The Career mode in Aggressive Inline is really well done. First you'll pick your favorite extremer, and then you are given an optional tutorial mode that will take you through the basics. Though, if that's not your thing you can go straight on to the first level ? The Movie Lot. Like any other career mode, challenges are given to you that you must complete in order pass the level and open up the next. Usually, you're given a certain time limit to do these in, and when the time is out your run is over. Yet, since AI's levels are so massive in size, a time system just wouldn't do here. So they threw that out of the picture and seem to have thrown more challenges in. Once you start each level you are given the base challenges, and as you open up more sections of the level new challenges are added. Additionally, you can talk to locals, and they will give you a supplementary challenge (these are usually timed). Challenges themselves aren't too out of the norm; they range from getting a certain amount of points, doing a certain trick, or doing something to a certain landmark in the level.

Career mode is also complete with an RPG inspired level-up system that Z-Axis affectionately calls the Dynamic Attribute System. Basically, when you start out in the game your attributes, that being such things as your grinding, speed, and fakie (skating backwards) abilities, are relatively low, usually 0-2 out of a possible 10. As you play the game you will be given experience points the more you do a certain technique, which in turn means you'll start going up levels, and become a more prolific skater.

There's not really too many things to worry about while actually skating, it's a pretty free experience and there never seems to be a lot of stress on the player. But you do have a ?juice meter? (located at the top left of the screen) that slowly runs dry when you're not doing tricks, or if you make a mistake and crash to the ground. The good news is that it's very easy to keep the meter high. You can either bust out a few combos or you can gather juice boxes that are spread throughout each level. When your juice does run dry, though, the game is over and you can either load up your last save or give up a certain number of points to continue. And on the opposite side of the spectrum, if your juice meter maxes out you're ?on fire? so to speak, and your speed will increase for a set amount of time.

Graphically, there's really not too much to complain about. AI is a very solid looking game, and probably the best out of the 3 console versions available. The environments in the game are certainly the stars of the show here. Each of the 8 massive levels is complete with an impressive array of things to grind and trick off of, and they're very well integrated into the scenery. Level specific details are also abound, and they give each level their own distinct personality. For example, the Movie Lot level is complete with an indoor studio full of horror movie-esque details, and one of the later levels, the Museum, features huge dinosaur skeletons and models. Character models aren't especially impressive, but they get the job done. The game itself flies a long a solid 60fps, with no slowdown or draw-in, and the hi-res textures look fabulous. All in all, you won't be disappointed, but the Xbox is certainly capable of much, much more.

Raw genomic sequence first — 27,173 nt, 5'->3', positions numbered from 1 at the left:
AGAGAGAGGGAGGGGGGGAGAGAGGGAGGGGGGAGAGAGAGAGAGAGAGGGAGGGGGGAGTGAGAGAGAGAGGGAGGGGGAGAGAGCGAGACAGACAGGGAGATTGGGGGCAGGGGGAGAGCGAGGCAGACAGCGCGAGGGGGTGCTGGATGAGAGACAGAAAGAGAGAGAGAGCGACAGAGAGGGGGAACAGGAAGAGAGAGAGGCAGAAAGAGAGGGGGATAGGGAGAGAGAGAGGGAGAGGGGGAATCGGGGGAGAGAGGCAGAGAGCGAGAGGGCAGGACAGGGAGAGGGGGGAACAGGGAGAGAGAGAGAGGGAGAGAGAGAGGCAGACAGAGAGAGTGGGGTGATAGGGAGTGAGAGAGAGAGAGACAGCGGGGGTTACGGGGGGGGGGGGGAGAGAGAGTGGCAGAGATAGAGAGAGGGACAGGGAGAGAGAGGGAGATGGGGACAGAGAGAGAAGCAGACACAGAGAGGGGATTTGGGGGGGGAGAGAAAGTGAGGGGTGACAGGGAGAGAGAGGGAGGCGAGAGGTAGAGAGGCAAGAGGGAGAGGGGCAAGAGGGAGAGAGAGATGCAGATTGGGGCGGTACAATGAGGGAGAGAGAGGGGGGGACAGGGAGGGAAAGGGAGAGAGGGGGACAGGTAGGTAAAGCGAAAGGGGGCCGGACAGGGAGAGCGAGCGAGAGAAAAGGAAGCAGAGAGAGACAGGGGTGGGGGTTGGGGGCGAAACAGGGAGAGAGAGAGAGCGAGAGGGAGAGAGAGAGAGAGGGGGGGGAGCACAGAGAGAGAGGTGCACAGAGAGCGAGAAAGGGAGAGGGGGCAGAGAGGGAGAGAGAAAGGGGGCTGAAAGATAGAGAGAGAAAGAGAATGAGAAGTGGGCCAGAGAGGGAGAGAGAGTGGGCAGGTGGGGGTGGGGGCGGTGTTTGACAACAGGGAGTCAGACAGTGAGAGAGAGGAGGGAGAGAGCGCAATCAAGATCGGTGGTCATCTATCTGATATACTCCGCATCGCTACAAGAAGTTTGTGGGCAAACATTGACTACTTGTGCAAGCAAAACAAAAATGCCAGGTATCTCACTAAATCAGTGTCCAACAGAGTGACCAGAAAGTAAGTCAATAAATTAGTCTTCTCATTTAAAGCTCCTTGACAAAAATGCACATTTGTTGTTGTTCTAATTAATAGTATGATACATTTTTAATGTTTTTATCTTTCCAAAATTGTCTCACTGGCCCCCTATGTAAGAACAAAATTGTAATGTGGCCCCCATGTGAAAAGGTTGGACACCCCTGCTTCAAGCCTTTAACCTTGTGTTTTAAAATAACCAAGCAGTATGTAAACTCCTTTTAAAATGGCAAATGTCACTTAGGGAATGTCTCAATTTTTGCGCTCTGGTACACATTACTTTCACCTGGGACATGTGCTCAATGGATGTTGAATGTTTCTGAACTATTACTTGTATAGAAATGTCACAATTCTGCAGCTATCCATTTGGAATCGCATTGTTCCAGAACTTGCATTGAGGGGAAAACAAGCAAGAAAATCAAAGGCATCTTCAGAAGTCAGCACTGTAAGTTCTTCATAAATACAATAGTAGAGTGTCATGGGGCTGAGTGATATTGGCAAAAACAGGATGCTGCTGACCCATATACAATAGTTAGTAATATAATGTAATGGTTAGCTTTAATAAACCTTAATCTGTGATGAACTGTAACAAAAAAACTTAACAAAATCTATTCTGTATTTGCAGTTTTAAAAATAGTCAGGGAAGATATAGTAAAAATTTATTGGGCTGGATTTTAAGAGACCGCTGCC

Audio in the game is your typical extreme sports stuff. Especially the music, which is a nice combination of punk and rock from some of today's top acts, including: Saliva (yeah, I think they have a song in just about every videogame nowadays), classic tunes from Sublime, Hoobastank, Limp Bizkit, The Offspring, and many more. Of course, the option is there to import your own tracks from the Xbox hard drive, so you can essentially hear anything you wish as you're tearing up the courses. You will also be tearing up those courses in 5.1 Dolby Digital Surround Sound, if you have the capability of course.

Bottom Line
Z-Axis should be applauded for not revolutionizing the stale genre, but instead for refining it to an incredible level. Non-fans of the genre probably still won't enjoy it much, but hard-core extreme sports fans will eat this up, and ask for seconds. A must own for them indeed. It's got it all, an in-depth and addicting trick system, absolutely huge, and well designed levels, and a career mode that has a lot to offer. Basically, though, Aggressive Inline is really just more of the same, but it pulls it off as well as you could hope.